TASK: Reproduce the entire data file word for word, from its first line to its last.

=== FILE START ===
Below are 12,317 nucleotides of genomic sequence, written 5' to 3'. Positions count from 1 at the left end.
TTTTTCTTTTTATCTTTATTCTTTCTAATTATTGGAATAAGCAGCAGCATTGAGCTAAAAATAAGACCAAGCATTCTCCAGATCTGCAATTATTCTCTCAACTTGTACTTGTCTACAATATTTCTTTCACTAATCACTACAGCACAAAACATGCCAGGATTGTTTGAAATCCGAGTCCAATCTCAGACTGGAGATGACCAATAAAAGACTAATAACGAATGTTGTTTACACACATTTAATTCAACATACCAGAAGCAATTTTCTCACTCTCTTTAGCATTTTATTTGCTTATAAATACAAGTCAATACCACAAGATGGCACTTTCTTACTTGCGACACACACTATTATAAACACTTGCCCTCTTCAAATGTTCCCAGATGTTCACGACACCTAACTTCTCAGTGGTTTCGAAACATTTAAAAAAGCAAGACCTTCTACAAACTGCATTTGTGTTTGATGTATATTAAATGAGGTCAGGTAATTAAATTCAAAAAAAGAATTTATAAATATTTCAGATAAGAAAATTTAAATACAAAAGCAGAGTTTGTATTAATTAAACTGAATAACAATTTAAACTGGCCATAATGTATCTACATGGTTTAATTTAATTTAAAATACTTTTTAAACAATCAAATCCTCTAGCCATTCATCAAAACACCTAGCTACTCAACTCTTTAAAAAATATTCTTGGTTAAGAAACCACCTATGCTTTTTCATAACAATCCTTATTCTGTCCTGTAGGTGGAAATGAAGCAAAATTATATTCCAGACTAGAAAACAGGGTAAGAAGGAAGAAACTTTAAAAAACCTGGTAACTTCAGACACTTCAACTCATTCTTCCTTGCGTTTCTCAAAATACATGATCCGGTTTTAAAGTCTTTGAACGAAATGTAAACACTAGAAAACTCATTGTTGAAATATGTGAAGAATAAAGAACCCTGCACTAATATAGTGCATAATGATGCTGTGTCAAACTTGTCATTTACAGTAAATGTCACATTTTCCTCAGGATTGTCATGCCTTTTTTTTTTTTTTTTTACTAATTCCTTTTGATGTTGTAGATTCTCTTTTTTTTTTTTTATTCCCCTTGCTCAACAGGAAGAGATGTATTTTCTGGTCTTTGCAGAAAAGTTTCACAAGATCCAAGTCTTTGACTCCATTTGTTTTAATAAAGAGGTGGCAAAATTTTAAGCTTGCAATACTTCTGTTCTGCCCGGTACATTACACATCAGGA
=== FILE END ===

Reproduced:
Below are 12,317 nucleotides of genomic sequence, written 5' to 3'. Positions count from 1 at the left end.
TTTTTCTTTTTATCTTTATTCTTTCTAATTATTGGAATAAGCAGCAGCATTGAGCTAAAAATAAGACCAAGCATTCTCCAGATCTGCAATTATTCTCTCAACTTGTACTTGTCTACAATATTTCTTTCACTAATCACTACAGCACAAAACATGCCAGGATTGTTTGAAATCCGAGTCCAATCTCAGACTGGAGATGACCAATAAAAGACTAATAACGAATGTTGTTTACACACATTTAATTCAACATACCAGAAGCAATTTTCTCACTCTCTTTAGCATTTTATTTGCTTATAAATACAAGTCAATACCACAAGATGGCACTTTCTTACTTGCGACACACACTATTATAAACACTTGCCCTCTTCAAATGTTCCCAGATGTTCACGACACCTAACTTCTCAGTGGTTTCGAAACATTTAAAAAAGCAAGACCTTCTACAAACTGCATTTGTGTTTGATGTATATTAAATGAGGTCAGGTAATTAAATTCAAAAAAAGAATTTATAAATATTTCAGATAAGAAAATTTAAATACAAAAGCAGAGTTTGTATTAATTAAACTGAATAACAATTTAAACTGGCCATAATGTATCTACATGGTTTAATTTAATTTAAAATACTTTTTAAACAATCAAATCCTCTAGCCATTCATCAAAACACCTAGCTACTCAACTCTTTAAAAAATATTCTTGGTTAAGAAACCACCTATGCTTTTTCATAACAATCCTTATTCTGTCCTGTAGGTGGAAATGAAGCAAAATTATATTCCAGACTAGAAAACAGGGTAAGAAGGAAGAAACTTTAAAAAACCTGGTAACTTCAGACACTTCAACTCATTCTTCCTTGCGTTTCTCAAAATACATGATCCGGTTTTAAAGTCTTTGAACGAAATGTAAACACTAGAAAACTCATTGTTGAAATATGTGAAGAATAAAGAACCCTGCACTAATATAGTGCATAATGATGCTGTGTCAAACTTGTCATTTACAGTAAATGTCACATTTTCCTCAGGATTGTCATGCCTTTTTTTTTTTTTTTTTACTAATTCCTTTTGATGTTGTAGATTCTCTTTTTTTTTTTTTATTCCCCTTGCTCAACAGGAAGAGATGTATTTTCTGGTCTTTGCAGAAAAGTTTCACAAGATCCAAGTCTTTGACTCCATTTGTTTTAATAAAGAGGTGGCAAAATTTTAAGCTTGCAATACTTCTGTTCTGCCCGGTACATTACACATCAGGA